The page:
Moved to Action
Knowing that our textbook needs would be left unmet for at least two years I decided to act. We wrote our own textbook as a year-long project based learning challenge. I had my students create their own textbook. I used our districts chunked TEKS, or standards similar to the common core. Each six weeks students would adopt a TEKS and create an interesting interactive piece that students could learn from as they use it.
Failure is Part of the Process
Initially, when given a choice students will always pick the easiest thing. (This truly surprised me…I don’t know why.) I thought for some reason they would use the time to create beautiful imaginative masterpieces. They went straight for the PowerPoint and essay writing…strange right? After the first submission being heavy in essays and PowerPoints it had to set some rules. I curated collection of “cool tech tools” that the students had to use 5 out of the 6 submissions.
Knowledge has Power
Trying new things was empowering for students. After the rough start they bloomed. Students became the class experts in that software and would help tutor each other. Some students took great pride in knowing many different apps, and websites that did “cool” stuff. And would poof up when other students asked for help.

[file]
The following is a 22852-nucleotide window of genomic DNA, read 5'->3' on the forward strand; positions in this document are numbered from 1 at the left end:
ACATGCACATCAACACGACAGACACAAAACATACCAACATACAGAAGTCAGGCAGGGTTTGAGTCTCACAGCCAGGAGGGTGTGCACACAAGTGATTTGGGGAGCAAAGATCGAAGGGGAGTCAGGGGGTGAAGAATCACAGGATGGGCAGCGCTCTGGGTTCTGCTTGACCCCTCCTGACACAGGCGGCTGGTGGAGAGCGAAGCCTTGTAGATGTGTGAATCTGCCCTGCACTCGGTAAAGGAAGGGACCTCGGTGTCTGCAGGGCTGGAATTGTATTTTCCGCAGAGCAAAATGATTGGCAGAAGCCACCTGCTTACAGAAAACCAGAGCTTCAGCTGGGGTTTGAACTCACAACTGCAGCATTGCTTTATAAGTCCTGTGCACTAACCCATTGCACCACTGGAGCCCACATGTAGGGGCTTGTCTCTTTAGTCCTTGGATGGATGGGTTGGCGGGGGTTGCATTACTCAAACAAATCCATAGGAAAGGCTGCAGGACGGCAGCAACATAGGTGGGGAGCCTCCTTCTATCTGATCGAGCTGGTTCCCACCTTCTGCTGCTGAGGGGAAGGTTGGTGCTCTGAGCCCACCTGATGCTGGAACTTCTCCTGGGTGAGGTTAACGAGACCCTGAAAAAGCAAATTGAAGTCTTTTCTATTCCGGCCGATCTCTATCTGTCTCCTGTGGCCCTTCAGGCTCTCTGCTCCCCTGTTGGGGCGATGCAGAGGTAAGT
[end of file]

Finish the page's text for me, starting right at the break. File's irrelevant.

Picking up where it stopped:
Power in the Cloud
Everything started off so good. Students would send, or share their drives with me and I saved it all to my hard drive. However, that was a plan I quickly regretted. My poor computer died three times the year I assigned this project. Make sure the students turn in to a Google folder, or on Edmodo so if there is a meltdown you still have access to it.
Where is it now?
The textbook is still out there and kicking. After year one, I was moved up to 8th grade. Now a dear friend is carrying out the project having students fill in the blanks, and add “stuff” to it that make it super fun, and interactive. He has noticed the same surprises. Creativity takes practice, time and a community where risk are celebrated.